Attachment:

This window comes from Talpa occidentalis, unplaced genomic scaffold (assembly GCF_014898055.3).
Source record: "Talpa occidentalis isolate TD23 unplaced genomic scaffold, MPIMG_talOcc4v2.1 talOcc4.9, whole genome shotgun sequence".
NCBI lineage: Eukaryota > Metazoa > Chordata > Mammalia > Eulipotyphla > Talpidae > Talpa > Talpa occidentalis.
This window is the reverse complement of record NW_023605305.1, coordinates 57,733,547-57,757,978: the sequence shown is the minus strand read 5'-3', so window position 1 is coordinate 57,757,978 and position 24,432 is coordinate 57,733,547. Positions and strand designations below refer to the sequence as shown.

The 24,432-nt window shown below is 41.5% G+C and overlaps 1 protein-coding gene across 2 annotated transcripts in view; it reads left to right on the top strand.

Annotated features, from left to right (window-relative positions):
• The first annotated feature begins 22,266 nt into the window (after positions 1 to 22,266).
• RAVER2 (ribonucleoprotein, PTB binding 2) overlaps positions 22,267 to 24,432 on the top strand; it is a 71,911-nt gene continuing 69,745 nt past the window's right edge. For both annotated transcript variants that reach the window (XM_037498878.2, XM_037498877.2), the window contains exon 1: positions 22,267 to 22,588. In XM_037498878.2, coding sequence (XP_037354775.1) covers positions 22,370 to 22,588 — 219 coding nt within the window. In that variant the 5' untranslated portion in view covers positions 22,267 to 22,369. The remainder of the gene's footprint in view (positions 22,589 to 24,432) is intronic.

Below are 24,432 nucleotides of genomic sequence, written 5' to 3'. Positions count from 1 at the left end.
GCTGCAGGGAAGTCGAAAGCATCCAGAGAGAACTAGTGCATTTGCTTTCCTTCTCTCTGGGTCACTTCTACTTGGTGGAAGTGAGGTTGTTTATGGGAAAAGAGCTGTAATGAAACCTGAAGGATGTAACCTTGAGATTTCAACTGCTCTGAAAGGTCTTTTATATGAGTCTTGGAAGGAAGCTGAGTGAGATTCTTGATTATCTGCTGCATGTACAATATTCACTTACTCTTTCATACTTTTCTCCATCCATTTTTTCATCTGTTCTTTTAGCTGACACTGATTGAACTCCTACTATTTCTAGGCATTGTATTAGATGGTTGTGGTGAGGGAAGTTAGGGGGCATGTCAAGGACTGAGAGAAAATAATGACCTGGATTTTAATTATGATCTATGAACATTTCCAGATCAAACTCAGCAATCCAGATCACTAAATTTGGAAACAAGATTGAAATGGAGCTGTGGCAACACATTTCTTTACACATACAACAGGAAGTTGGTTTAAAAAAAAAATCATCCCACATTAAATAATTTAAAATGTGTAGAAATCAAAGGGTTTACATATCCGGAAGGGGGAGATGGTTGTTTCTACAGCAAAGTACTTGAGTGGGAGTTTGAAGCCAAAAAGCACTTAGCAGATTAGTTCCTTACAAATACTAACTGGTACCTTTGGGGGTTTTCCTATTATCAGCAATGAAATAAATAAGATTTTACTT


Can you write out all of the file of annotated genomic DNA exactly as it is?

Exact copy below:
This window comes from Talpa occidentalis, unplaced genomic scaffold (assembly GCF_014898055.3).
Source record: "Talpa occidentalis isolate TD23 unplaced genomic scaffold, MPIMG_talOcc4v2.1 talOcc4.9, whole genome shotgun sequence".
NCBI lineage: Eukaryota > Metazoa > Chordata > Mammalia > Eulipotyphla > Talpidae > Talpa > Talpa occidentalis.
This window is the reverse complement of record NW_023605305.1, coordinates 57,733,547-57,757,978: the sequence shown is the minus strand read 5'-3', so window position 1 is coordinate 57,757,978 and position 24,432 is coordinate 57,733,547. Positions and strand designations below refer to the sequence as shown.

The 24,432-nt window shown below is 41.5% G+C and overlaps 1 protein-coding gene across 2 annotated transcripts in view; it reads left to right on the top strand.

Annotated features, from left to right (window-relative positions):
• The first annotated feature begins 22,266 nt into the window (after positions 1 to 22,266).
• RAVER2 (ribonucleoprotein, PTB binding 2) overlaps positions 22,267 to 24,432 on the top strand; it is a 71,911-nt gene continuing 69,745 nt past the window's right edge. For both annotated transcript variants that reach the window (XM_037498878.2, XM_037498877.2), the window contains exon 1: positions 22,267 to 22,588. In XM_037498878.2, coding sequence (XP_037354775.1) covers positions 22,370 to 22,588 — 219 coding nt within the window. In that variant the 5' untranslated portion in view covers positions 22,267 to 22,369. The remainder of the gene's footprint in view (positions 22,589 to 24,432) is intronic.

Below are 24,432 nucleotides of genomic sequence, written 5' to 3'. Positions count from 1 at the left end.
GCTGCAGGGAAGTCGAAAGCATCCAGAGAGAACTAGTGCATTTGCTTTCCTTCTCTCTGGGTCACTTCTACTTGGTGGAAGTGAGGTTGTTTATGGGAAAAGAGCTGTAATGAAACCTGAAGGATGTAACCTTGAGATTTCAACTGCTCTGAAAGGTCTTTTATATGAGTCTTGGAAGGAAGCTGAGTGAGATTCTTGATTATCTGCTGCATGTACAATATTCACTTACTCTTTCATACTTTTCTCCATCCATTTTTTCATCTGTTCTTTTAGCTGACACTGATTGAACTCCTACTATTTCTAGGCATTGTATTAGATGGTTGTGGTGAGGGAAGTTAGGGGGCATGTCAAGGACTGAGAGAAAATAATGACCTGGATTTTAATTATGATCTATGAACATTTCCAGATCAAACTCAGCAATCCAGATCACTAAATTTGGAAACAAGATTGAAATGGAGCTGTGGCAACACATTTCTTTACACATACAACAGGAAGTTGGTTTAAAAAAAAAATCATCCCACATTAAATAATTTAAAATGTGTAGAAATCAAAGGGTTTACATATCCGGAAGGGGGAGATGGTTGTTTCTACAGCAAAGTACTTGAGTGGGAGTTTGAAGCCAAAAAGCACTTAGCAGATTAGTTCCTTACAAATACTAACTGGTACCTTTGGGGGTTTTCCTATTATCAGCAATGAAATAAATAAGATTTTACTT